How to Get Better at Programming: Lessons from Natural Language Learning

How to Get Better at Programming: Lessons from Natural Language Learning Featured Image

Hope y’all aren’t getting tired of me talking about my hobbies yet! Today, I’ll let you in on my interest in learning natural languages. By natural languages, I’m really referring to spoken languages which contrasts with programming languages. As it turns out, learning a spoken language can really help you learn to code.

Table of Contents

Natural Language Learning Expertise

I don’t claim to know any other language than English. That said, I’ve been studying Spanish on-and-off since 2009, and I’ve recently started learning Japanese. I would say that my reading comprehension of Spanish is quite high at this point. Like, I understand Spanish memes that fly across my Twitter feed, so I consider that competent. In contrast, I have almost no speaking practice. Overall, I would rate the my competencies of language learning as follows:

reading > (writing || listening) > speaking

I know that doesn’t properly evaluate. That said, what I’m basically trying to say is that I can read better than I can write or listen, both of which I can do better than speak.

My general method for learning Spanish has been through coursework in high school and Duolingo ever since. As you can probably imagine, I hold a fairly low opinion of Duolingo as a method of learning a language despite what my 1,100+ day streak would tell you. Even after all that time, I don’t trust myself to navigate a trip to Mexico.

More recently, I’ve been dipping my toes in Japanese. This time around, I figured I’d take a more diverse approach. As a result, I’m employing two apps, Duolingo & Fluent, as well as books. In general, I feel like I am going to pass up my knowledge of Spanish in a very short amount of time. In fact, I already feel like my ear is trained better for Japanese, so I’m looking forward to seeing my progress going forward.

So, what does this all mean? Well, natural language learning is one of the few skills in the series that I don’t exactly feel qualified to talk about. Interestingly, I think that makes me the perfect candidate to talk about how my approaches to natural language learning as a self-taught beginner could apply to someone looking to learn a programming language themselves. And as always, I have my education background to lean on.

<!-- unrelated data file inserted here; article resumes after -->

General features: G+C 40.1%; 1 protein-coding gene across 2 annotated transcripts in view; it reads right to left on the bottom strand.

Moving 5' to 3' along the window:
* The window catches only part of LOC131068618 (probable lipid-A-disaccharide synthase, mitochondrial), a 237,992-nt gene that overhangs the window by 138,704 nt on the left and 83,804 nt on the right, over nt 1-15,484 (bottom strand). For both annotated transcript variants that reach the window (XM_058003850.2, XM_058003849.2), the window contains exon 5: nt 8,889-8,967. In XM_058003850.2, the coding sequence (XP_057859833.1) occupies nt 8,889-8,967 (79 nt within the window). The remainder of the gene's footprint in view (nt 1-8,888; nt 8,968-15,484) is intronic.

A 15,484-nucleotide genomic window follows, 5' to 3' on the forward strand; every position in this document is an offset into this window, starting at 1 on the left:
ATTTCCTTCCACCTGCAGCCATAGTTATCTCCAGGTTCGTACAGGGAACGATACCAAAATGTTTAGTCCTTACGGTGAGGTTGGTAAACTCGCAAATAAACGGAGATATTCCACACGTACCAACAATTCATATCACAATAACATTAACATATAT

Lessons from Natural Language Learning

Like many of my hobbies in this series, natural language learning is something that comes with lessons that I think transfer well to learning to code. Up to this point, I think there have been a lot of lessons that can be shared across many domains. Natural language learning is no different. That said, I am particularly excited about this list because it gets into more philosophical topics surrounding education and motivation. Enjoy!

Diversify Your Experiences

When it comes to learning a natural language, there are four main areas of expertise: reading, writing, listening, and speaking. To do all four, you need different types of experiences. For example, you cannot learn to speak a language without actually speaking it. As a result, you probably need someone you can talk to for practice. Of course, while speaking might help with grammar, it doesn’t help with reading and writing in general.

I would argue that this idea of “diversity of experiences” applies to programming as well. Sure, we don’t necessarily speak programming languages, but we definitely need to be able to read and write them. Of course, if coding was just about reading and writing, memorization would get you pretty far. But, coding is more than that. It’s problem solving, organization, planning, etc.

As a result, while I generally think it’s a good idea to step away from tutorials and start coding up your own projects, there are just too many skills coming together at once. Instead, I might recommend practicing syntax for simple problems that you already know how to solve. At the same time, I’d recommend drawing flow charts or handwriting steps to more complex algorithms to get some problem solving practice. If you’re feeling especially adventurous, you can watch videos or listen to podcasts to see how people in the field even talk about software.

Overall, the more types of coding experiences you can have, the better. Don’t do what I did with learning Spanish and use a single app like Edabit to learn to code.

On a side note, Edabit actually references natural language learning on their homepageOpens in a new tab.:

Everyone knows the fastest way to learn a spoken language is by having conversations with native speakers. Likewise, the fastest way to learn to code is by actually coding. Edabit offers an almost limitless supply of bite-sized challenges, so you can rapidly advance your abilities.

I’m not sure I agree with their argument, but I appreciate the parallel.

Be Consistent